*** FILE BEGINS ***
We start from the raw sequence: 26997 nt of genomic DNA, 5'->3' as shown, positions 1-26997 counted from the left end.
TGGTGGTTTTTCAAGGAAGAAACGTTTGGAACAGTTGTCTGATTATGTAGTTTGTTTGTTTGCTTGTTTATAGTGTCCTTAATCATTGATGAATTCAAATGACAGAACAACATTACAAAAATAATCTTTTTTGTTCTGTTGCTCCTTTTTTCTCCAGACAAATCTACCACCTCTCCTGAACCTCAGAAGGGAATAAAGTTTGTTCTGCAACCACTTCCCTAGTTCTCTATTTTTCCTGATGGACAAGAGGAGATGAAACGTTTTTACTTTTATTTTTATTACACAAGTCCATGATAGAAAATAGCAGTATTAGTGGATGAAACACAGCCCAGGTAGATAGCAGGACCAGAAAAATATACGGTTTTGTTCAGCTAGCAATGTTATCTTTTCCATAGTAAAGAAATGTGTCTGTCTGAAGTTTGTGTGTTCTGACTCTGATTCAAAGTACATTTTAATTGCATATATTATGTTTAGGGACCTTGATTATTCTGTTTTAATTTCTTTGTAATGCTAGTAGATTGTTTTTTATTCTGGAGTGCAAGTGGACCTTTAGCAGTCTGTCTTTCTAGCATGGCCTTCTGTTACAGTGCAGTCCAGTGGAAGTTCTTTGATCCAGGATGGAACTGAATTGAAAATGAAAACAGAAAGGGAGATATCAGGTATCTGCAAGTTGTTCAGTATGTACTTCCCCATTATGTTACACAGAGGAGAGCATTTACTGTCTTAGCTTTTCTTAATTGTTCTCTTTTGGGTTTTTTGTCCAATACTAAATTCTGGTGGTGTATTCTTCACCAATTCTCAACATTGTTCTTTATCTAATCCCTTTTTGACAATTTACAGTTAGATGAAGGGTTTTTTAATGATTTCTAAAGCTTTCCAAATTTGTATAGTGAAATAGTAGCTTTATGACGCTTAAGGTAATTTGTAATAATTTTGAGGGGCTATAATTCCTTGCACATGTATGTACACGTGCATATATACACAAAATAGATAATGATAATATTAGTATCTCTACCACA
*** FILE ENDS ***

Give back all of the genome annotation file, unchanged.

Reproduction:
We start from the raw sequence: 26997 nt of genomic DNA, 5'->3' as shown, positions 1-26997 counted from the left end.
TGGTGGTTTTTCAAGGAAGAAACGTTTGGAACAGTTGTCTGATTATGTAGTTTGTTTGTTTGCTTGTTTATAGTGTCCTTAATCATTGATGAATTCAAATGACAGAACAACATTACAAAAATAATCTTTTTTGTTCTGTTGCTCCTTTTTTCTCCAGACAAATCTACCACCTCTCCTGAACCTCAGAAGGGAATAAAGTTTGTTCTGCAACCACTTCCCTAGTTCTCTATTTTTCCTGATGGACAAGAGGAGATGAAACGTTTTTACTTTTATTTTTATTACACAAGTCCATGATAGAAAATAGCAGTATTAGTGGATGAAACACAGCCCAGGTAGATAGCAGGACCAGAAAAATATACGGTTTTGTTCAGCTAGCAATGTTATCTTTTCCATAGTAAAGAAATGTGTCTGTCTGAAGTTTGTGTGTTCTGACTCTGATTCAAAGTACATTTTAATTGCATATATTATGTTTAGGGACCTTGATTATTCTGTTTTAATTTCTTTGTAATGCTAGTAGATTGTTTTTTATTCTGGAGTGCAAGTGGACCTTTAGCAGTCTGTCTTTCTAGCATGGCCTTCTGTTACAGTGCAGTCCAGTGGAAGTTCTTTGATCCAGGATGGAACTGAATTGAAAATGAAAACAGAAAGGGAGATATCAGGTATCTGCAAGTTGTTCAGTATGTACTTCCCCATTATGTTACACAGAGGAGAGCATTTACTGTCTTAGCTTTTCTTAATTGTTCTCTTTTGGGTTTTTTGTCCAATACTAAATTCTGGTGGTGTATTCTTCACCAATTCTCAACATTGTTCTTTATCTAATCCCTTTTTGACAATTTACAGTTAGATGAAGGGTTTTTTAATGATTTCTAAAGCTTTCCAAATTTGTATAGTGAAATAGTAGCTTTATGACGCTTAAGGTAATTTGTAATAATTTTGAGGGGCTATAATTCCTTGCACATGTATGTACACGTGCATATATACACAAAATAGATAATGATAATATTAGTATCTCTACCACA